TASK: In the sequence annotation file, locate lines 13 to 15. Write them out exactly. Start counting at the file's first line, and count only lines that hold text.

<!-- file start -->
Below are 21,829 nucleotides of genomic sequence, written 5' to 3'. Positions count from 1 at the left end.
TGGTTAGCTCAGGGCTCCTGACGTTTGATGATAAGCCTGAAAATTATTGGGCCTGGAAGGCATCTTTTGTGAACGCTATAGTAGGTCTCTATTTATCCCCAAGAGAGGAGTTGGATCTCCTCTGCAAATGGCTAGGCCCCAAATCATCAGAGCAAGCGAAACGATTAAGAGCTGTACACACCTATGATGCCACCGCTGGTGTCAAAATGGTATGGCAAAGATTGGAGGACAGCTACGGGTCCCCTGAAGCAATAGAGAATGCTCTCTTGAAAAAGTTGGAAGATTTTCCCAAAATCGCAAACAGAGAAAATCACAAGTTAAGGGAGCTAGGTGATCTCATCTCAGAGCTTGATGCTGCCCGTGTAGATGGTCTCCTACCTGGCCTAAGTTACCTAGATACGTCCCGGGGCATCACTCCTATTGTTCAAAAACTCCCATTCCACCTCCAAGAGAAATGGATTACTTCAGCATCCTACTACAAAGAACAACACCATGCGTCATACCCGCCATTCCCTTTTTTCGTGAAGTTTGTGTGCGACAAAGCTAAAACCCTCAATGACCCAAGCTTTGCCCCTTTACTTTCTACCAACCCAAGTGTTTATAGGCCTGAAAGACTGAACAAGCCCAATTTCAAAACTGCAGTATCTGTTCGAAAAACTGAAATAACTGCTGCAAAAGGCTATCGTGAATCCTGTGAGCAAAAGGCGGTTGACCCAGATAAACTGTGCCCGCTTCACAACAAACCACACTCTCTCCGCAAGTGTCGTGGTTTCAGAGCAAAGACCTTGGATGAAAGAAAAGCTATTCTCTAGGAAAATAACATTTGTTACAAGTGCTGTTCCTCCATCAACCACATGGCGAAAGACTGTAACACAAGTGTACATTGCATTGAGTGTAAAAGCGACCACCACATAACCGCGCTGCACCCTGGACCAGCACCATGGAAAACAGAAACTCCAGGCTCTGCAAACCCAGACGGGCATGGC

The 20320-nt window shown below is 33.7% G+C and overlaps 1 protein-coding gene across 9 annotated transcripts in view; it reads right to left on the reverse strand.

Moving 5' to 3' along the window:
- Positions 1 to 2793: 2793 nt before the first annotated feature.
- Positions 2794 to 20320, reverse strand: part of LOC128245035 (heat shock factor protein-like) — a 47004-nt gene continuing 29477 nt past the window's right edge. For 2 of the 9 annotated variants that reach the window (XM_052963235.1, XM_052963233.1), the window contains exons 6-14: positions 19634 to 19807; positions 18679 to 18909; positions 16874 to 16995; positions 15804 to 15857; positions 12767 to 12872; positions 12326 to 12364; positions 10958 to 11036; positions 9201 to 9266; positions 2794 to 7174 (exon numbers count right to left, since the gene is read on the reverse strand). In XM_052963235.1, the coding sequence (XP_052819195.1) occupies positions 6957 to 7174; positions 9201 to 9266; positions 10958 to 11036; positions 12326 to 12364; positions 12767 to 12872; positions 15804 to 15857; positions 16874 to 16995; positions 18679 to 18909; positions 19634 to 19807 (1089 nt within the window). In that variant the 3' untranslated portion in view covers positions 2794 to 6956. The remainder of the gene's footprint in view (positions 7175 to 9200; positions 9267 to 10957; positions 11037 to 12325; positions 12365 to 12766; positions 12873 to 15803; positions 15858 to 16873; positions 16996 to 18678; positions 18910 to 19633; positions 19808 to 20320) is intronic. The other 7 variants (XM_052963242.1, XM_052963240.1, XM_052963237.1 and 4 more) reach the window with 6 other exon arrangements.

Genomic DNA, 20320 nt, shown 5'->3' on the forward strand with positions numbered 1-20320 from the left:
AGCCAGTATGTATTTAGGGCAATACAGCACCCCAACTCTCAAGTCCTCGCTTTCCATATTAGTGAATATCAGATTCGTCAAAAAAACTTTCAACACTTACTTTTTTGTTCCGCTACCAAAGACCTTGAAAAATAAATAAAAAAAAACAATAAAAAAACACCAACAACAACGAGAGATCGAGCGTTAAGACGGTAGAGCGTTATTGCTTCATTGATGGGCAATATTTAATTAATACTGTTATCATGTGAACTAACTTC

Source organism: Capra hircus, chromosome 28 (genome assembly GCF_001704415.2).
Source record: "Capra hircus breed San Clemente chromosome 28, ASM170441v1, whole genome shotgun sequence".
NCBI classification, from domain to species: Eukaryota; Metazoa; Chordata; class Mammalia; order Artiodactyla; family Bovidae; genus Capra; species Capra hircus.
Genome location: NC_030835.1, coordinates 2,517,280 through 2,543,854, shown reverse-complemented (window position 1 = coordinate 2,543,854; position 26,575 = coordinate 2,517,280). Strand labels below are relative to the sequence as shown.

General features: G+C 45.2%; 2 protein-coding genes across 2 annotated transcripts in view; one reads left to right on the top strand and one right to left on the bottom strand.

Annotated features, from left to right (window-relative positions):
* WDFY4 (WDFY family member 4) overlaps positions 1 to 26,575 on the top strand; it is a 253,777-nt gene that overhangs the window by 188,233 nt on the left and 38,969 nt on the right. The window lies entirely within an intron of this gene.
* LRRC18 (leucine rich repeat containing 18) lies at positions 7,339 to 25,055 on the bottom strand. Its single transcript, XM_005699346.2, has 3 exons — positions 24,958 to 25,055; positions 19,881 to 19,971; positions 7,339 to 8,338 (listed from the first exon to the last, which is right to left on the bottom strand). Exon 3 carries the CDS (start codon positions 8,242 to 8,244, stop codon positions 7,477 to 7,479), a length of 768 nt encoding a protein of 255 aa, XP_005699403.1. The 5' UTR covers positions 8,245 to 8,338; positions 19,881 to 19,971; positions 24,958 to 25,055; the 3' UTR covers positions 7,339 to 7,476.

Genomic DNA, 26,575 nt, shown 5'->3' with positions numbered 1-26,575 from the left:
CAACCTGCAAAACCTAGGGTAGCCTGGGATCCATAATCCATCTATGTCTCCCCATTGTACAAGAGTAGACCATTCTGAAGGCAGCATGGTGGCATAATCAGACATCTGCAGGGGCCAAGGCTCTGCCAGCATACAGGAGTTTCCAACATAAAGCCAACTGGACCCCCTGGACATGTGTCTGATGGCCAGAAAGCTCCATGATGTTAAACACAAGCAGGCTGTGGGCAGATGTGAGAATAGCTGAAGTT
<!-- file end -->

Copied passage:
General features: G+C 45.2%; 2 protein-coding genes across 2 annotated transcripts in view; one reads left to right on the top strand and one right to left on the bottom strand.

Annotated features, from left to right (window-relative positions):
* WDFY4 (WDFY family member 4) overlaps positions 1 to 26,575 on the top strand; it is a 253,777-nt gene that overhangs the window by 188,233 nt on the left and 38,969 nt on the right. The window lies entirely within an intron of this gene.